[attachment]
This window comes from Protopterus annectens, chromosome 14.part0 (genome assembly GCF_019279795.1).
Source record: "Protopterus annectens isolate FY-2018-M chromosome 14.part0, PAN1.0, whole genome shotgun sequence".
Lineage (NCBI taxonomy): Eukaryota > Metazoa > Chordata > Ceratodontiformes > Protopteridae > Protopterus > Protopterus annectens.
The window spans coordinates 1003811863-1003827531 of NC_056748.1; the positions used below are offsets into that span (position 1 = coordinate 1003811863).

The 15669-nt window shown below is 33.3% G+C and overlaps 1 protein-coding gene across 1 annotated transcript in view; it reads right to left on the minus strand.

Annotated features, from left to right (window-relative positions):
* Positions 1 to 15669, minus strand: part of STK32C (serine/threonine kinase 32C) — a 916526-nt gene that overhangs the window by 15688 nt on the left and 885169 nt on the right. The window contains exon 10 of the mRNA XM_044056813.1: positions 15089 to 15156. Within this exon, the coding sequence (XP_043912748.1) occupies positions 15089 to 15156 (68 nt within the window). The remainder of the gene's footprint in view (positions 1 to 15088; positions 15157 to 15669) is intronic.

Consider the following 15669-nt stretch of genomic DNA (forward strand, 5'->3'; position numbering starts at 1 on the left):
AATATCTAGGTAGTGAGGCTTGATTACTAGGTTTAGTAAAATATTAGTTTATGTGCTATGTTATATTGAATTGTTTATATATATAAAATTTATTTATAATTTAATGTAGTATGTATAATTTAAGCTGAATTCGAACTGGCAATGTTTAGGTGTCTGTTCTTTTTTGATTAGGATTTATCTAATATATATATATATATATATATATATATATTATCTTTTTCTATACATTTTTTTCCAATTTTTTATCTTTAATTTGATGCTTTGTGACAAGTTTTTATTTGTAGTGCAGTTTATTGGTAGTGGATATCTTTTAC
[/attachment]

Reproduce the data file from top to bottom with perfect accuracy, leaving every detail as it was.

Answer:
This window comes from Protopterus annectens, chromosome 14.part0 (genome assembly GCF_019279795.1).
Source record: "Protopterus annectens isolate FY-2018-M chromosome 14.part0, PAN1.0, whole genome shotgun sequence".
Lineage (NCBI taxonomy): Eukaryota > Metazoa > Chordata > Ceratodontiformes > Protopteridae > Protopterus > Protopterus annectens.
The window spans coordinates 1003811863-1003827531 of NC_056748.1; the positions used below are offsets into that span (position 1 = coordinate 1003811863).

The 15669-nt window shown below is 33.3% G+C and overlaps 1 protein-coding gene across 1 annotated transcript in view; it reads right to left on the minus strand.

Annotated features, from left to right (window-relative positions):
* Positions 1 to 15669, minus strand: part of STK32C (serine/threonine kinase 32C) — a 916526-nt gene that overhangs the window by 15688 nt on the left and 885169 nt on the right. The window contains exon 10 of the mRNA XM_044056813.1: positions 15089 to 15156. Within this exon, the coding sequence (XP_043912748.1) occupies positions 15089 to 15156 (68 nt within the window). The remainder of the gene's footprint in view (positions 1 to 15088; positions 15157 to 15669) is intronic.

Consider the following 15669-nt stretch of genomic DNA (forward strand, 5'->3'; position numbering starts at 1 on the left):
AATATCTAGGTAGTGAGGCTTGATTACTAGGTTTAGTAAAATATTAGTTTATGTGCTATGTTATATTGAATTGTTTATATATATAAAATTTATTTATAATTTAATGTAGTATGTATAATTTAAGCTGAATTCGAACTGGCAATGTTTAGGTGTCTGTTCTTTTTTGATTAGGATTTATCTAATATATATATATATATATATATATATATATTATCTTTTTCTATACATTTTTTTCCAATTTTTTATCTTTAATTTGATGCTTTGTGACAAGTTTTTATTTGTAGTGCAGTTTATTGGTAGTGGATATCTTTTAC